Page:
I Love Typography

Malabar type family released

Last week, Linotype released my newest typeface family, Malabar. With six fonts for the Latin script, Malabar is a sturdy oldstyle serif. Designed for extensive reading, Malabar was originally part of a larger design project conceived for Indian newspapers, and a Devanagari addition will be released at a later date. After that, who knows?

malabar typeface


I began work on Malabar about 17 months ago, as a postgraduate student on the MA Typeface Design course at the University of Reading in the UK. Back then, it had the working title Martel. My brief was to create a Latin and Devanagari newspaper face for the Hindi press.

malabar sketch

The above sketch is from November 2007. I had been looking at a lot of Hendrik van den Keere, and a little bit of Miklós Kis, and it was time to start drawing Malabar’s first letters in FontLab. I should point out that I don’t work out all of my ideas on paper before I begin drawing digitally, but I do use my sketchbook to record thoughts about letters, and to occasionally try out a few shapes. I don’t expect these sketches to be pretty or accurate; my sketchbooks—when I keep them—are much more stream-of-consciousness.

So what are we looking at here? This is my observation of some van den Keere-y display type, or at least the sixteenth-century book equivalent of display type. The relatively high x-height and the combination of the chunkiness of the letters with a high level of contrast captured my attention most. There is some degree of angularity in the letters, especially the a. The letters’ terminals are on the heavy side.

malabar progress

Above are the same letters from Malabar’s released version. What happened from there to here? Well, the terminals became even heavier, and the serifs have changed, too. There has been some reduction of the angularity, but I’d still say that this has a sharpness to it. Certain characters are much wider, particularly the s; the lowercase s is just expected to be wider now than it was during the Renaissance.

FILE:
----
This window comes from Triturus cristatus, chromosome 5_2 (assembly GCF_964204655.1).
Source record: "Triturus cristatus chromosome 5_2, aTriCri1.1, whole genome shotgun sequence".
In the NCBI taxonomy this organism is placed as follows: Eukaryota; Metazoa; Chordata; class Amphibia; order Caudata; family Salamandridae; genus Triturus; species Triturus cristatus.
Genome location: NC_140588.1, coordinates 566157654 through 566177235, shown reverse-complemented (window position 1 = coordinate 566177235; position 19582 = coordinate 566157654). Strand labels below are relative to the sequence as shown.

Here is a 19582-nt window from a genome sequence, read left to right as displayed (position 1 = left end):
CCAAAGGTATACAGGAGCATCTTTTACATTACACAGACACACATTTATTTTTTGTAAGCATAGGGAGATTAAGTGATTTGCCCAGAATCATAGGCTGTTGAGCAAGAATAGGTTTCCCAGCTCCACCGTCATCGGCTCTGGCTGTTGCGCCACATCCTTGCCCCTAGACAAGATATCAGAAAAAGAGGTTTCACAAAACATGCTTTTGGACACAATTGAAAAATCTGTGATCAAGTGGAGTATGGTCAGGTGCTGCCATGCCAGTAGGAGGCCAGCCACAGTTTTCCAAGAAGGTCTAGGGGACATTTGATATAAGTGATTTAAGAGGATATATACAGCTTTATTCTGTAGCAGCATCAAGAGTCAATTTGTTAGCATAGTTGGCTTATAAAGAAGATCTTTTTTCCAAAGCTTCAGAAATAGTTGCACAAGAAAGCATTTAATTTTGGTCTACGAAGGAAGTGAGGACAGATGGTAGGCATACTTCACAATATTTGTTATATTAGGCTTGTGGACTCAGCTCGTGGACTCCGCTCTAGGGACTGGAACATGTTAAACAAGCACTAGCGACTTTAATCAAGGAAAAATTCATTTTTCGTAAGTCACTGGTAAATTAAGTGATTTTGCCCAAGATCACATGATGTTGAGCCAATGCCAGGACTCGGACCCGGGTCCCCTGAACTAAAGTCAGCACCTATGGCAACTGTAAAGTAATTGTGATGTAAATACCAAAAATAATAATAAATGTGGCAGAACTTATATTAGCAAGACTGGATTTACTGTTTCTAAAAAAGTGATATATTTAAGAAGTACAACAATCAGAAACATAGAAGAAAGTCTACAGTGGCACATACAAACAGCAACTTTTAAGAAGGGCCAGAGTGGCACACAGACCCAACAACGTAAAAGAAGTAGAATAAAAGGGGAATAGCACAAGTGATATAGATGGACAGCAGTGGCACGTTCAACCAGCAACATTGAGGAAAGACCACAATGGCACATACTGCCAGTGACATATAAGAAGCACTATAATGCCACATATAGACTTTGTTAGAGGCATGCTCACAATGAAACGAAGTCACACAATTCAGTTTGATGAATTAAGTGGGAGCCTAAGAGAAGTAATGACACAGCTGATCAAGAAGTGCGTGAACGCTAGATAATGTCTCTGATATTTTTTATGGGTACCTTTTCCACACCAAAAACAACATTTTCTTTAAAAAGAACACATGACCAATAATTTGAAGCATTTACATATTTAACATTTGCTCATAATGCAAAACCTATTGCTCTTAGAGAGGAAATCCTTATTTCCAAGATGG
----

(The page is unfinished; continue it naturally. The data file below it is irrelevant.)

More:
malabar family overview

Is 17 months a long time for a typeface like this? I spent about nine of those months working on the typeface as a student, plus another two after I returned to Germany. There were a few months in between where I was working full-time on other projects, and did not touch this typeface at all. And then the necessary production work gets added in…

iLoveTypography.com accompanied me along almost every stage of Malabar’s development. The site launched in August 2007, about two months before I began my MA course. I can’t exactly recall the first article that I read on iLT, but it was probably the Decline and Fall of the Ligature, from the beginning of that following September.

As John pointed out recently, we tend not to offer detailed PDFs of our typefaces at Linotype.com, although every font does have a basic PDF that may downloaded and printed. Malabar, however, is one of a few exceptions. Also, at the Reading MATD Alumni site, there is a detailed PDF that may be downloaded for Martel. Note, however, that the Bold and Heavy weights have changed significantly since that Martel PDF was published. Bold Italic and Heavy Italic fonts have been added to the family, and none of the Malabar fonts have Devanagari character sets.

Malabar received a Certificate of Excellence at the Type Directors Club of New York TDC2 2009 competition in 2009.

Interested? Go buy Malabar now, at Linotype.com!

About the author:
Dan Reynolds is font engineer and typographic specialist at Linotype in Germany. You can see his personal blog at www.typeoff.de


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  1. I plan on purchasing this face… I really like it! I appreciate getting a look at your process, as well.

  2. Dave K

    I like it too, but the “s” doesn’t work for me.

  3. A lovely family!

  4. Nice to see you and Malabar on iLT, Dan. I hope it will be a huge succes.

  5. Beautiful one!
    Now I have to find a suitable project to use it ^__^

  6. Muzz

    looks likea bad mix of swift and minion to me mate. but well done on your first font!!

  7. Eric

    Not a terrible face, but like so many Reading faces, it looks like a Reading face. And looking at Mr Reynolds’ previous publications it is clear that this is the only semi-decent piece of work he has or will ever produce.

  8. Everyone’s got their opinion. I’d like it better with less clunky serifs. But my mom said I shouldn’t say anything if I don’t have anything nice to say. So I either take it back or complement the heavier weights. Frankly, I don’t understand how we’d improve without criticism. I’m sure there are plenty of designers who will love this face.

  9. Muzz

    ah sorry mate I didn’t mean bad i meant odd!!

  10. pat

    I think it looks pretty decent which makes it usable for different scenarios. great job!

  11. Congrats Dan with this great achievement! Good luck with Malabar.

  12. Hey Dan!
    I am from Chennai, India and I cant wait to see malabar out on the newsstand!